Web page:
Workplace drug testing is a thorny issue, one which some feel pits the safety of the workplace against the privacy of its employees. Employers, however, have a duty under the law to keep their workplaces safe and many are now turning to regular random drug & alcohol tests, along with incident or 'near miss' tests, to ensure they're meeting those responsibilities.
But aside from legal responsibilities and some awkwardness in discussing testing with staff there is the perennial business issue of cost: just how much will a well-run, discreet, & effective testing policy affect the bottom line?
Urine tests for drug & alcohol can vary but the rates range from $70 to $100+gst per person or at an agreed rate for say 6 or more people per visit. A less invasive saliva test using the latest equipment may start from $125+gst for an individual and then be reduced for an agreed number of persons per site visit. The tester may also add a travel charge, so the costs for a team of workers can quickly add up, especially if the testing is being carried out regularly.
These costs also don't include lab costs associated with confirming failed tests & interpreting the results. All up this could be between $150 - $180+gst on top of the initial screening & testing costs. Testing for multiple substances may incur further charges. Then, when an employee is stood down over a failed test, there's also an HR cost for hiring temporary cover, or paying overtime to other team members to fill the gap.
All of this adds up, fast.
This expense has to be weighed against the likelihood of an accident and the potential consequences which can be huge. But the benefits of a drug testing policy are not just the protection of the business in case of an accident - drug and alcohol use that spills into the workplace affects your employees too. There is a high personal & social cost to the employee from either an accident at one end of the scale, or being stood down because of a failed test at the other.
Cannabis is a relatively common illicit recreational drug in New Zealand and can stay in a person's system for a long time. A simple urine test might provide a non-negative result for THC on a Monday because the employee smoked a joint a week earlier.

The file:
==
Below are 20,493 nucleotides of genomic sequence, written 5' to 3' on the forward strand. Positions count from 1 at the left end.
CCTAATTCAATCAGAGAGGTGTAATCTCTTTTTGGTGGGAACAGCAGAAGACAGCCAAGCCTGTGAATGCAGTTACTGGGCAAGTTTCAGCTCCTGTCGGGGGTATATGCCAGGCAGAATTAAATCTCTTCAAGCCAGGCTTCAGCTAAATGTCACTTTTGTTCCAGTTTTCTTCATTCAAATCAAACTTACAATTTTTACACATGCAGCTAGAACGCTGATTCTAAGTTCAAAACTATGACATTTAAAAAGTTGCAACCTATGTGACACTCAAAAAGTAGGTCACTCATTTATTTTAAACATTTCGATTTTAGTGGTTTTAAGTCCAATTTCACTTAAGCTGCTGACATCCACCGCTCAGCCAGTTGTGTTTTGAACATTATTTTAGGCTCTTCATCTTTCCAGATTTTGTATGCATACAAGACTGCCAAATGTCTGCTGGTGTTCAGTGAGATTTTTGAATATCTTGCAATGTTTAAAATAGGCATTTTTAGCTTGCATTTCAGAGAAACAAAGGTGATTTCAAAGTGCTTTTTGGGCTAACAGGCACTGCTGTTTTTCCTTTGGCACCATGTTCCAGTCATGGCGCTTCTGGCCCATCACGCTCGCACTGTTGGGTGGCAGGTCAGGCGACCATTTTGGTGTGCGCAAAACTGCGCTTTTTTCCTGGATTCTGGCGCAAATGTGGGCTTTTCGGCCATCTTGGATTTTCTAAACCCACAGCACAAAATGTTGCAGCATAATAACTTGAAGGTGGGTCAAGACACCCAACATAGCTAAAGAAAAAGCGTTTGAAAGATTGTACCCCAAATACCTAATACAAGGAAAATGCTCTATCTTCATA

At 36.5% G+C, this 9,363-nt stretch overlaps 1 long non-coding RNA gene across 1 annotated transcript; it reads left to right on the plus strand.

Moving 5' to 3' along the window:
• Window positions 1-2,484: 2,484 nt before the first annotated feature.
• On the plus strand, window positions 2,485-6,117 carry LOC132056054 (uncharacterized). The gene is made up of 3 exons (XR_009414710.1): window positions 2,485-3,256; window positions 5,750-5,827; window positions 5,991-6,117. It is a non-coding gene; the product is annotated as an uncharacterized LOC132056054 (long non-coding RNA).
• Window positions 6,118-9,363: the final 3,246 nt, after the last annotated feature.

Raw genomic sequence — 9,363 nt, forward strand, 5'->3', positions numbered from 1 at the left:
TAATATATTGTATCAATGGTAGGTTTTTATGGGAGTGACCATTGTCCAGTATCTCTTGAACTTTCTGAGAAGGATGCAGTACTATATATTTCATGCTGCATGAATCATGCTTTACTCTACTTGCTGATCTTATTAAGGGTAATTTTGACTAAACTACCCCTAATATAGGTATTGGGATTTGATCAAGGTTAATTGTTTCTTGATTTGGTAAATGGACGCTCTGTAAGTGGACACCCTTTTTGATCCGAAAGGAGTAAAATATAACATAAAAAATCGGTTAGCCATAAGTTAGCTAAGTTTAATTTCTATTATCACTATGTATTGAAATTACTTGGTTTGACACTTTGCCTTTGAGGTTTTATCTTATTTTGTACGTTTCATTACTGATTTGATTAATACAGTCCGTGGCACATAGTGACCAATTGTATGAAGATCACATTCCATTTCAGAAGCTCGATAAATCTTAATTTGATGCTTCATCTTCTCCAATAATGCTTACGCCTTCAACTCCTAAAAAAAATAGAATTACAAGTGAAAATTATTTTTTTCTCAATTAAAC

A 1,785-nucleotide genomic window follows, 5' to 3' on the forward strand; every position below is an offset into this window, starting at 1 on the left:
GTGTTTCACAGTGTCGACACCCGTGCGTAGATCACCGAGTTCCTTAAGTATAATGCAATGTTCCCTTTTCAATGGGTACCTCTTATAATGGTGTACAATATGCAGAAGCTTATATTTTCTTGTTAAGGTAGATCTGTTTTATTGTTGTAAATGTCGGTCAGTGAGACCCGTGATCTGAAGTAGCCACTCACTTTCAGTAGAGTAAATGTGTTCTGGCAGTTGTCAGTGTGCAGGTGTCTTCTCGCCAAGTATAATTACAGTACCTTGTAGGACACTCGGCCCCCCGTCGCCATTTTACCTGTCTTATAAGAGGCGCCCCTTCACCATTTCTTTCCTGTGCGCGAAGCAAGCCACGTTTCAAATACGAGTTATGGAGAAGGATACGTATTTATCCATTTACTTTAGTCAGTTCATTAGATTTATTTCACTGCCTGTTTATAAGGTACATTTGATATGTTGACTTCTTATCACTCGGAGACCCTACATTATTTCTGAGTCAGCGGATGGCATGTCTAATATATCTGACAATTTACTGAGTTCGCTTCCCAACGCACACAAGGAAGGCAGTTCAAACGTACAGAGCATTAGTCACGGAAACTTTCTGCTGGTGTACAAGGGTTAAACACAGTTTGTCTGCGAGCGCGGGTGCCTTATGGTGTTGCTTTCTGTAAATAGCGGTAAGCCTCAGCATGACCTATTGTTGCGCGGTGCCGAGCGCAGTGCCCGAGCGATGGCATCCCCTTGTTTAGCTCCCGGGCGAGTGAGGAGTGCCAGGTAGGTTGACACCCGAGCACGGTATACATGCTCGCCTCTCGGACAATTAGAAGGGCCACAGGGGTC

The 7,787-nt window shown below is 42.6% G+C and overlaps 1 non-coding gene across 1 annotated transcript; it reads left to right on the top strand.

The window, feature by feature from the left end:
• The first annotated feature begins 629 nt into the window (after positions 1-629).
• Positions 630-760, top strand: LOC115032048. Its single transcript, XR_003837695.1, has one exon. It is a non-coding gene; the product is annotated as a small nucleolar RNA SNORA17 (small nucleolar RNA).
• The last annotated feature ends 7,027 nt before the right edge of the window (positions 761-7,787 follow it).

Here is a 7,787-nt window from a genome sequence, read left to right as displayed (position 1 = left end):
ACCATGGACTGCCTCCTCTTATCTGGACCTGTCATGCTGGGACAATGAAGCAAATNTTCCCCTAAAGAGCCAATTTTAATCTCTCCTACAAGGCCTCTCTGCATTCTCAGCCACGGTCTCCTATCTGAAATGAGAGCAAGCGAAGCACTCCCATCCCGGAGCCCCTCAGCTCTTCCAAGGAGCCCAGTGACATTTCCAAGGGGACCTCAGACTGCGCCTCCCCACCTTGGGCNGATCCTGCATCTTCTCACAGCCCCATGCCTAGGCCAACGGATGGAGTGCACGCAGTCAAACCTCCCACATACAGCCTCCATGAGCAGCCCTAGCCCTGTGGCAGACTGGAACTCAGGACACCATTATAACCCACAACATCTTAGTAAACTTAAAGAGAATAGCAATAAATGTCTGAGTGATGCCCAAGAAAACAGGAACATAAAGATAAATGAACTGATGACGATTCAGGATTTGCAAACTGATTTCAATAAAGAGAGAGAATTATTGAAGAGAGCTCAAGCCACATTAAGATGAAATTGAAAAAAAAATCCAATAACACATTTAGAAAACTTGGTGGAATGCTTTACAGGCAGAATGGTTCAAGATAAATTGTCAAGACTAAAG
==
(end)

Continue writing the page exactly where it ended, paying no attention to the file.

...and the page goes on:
But is that person still impaired after taking none since? Showing no signs of impairment at the time of testing but still having a "Non-Negative" result with urine testing can raise questions and doubt. This kind of result can easily happen and can be very costly.
If the employee is stood down immediately there is a big impact on their family (if they're the major breadwinner), a big impact on your team (in terms of their productivity and morale), and substantial costs for the business.
When we test for alcohol in employees, we don't judge them for what they may have been drinking on Friday or Saturday night, we simply measure whether they are impaired at the time of the actual test. Any substance abuse can have a negative effect, and using testing as a part of rehabilitation, education, and the ongoing care for the wellbeing of your staff is far more productive (and cost effective) than a punitive regime.
The latest saliva testing equipment, although it comes with slightly higher testing costs, is an effective tool in managing this sort of workplace drug & alcohol policy, as it allows a more accurate assessment of possible impairment or recent use at the time of the test. Used regularly, such testing can act on the one hand as a deterrent, and on the other as an opportunity for rehabilitation & education among your team.
Everyone should be allowed to work in a safe and positive workplace culture. Choosing the right type of testing and understanding how to apply it in your workplace is the best way of keeping costs low while improving safety.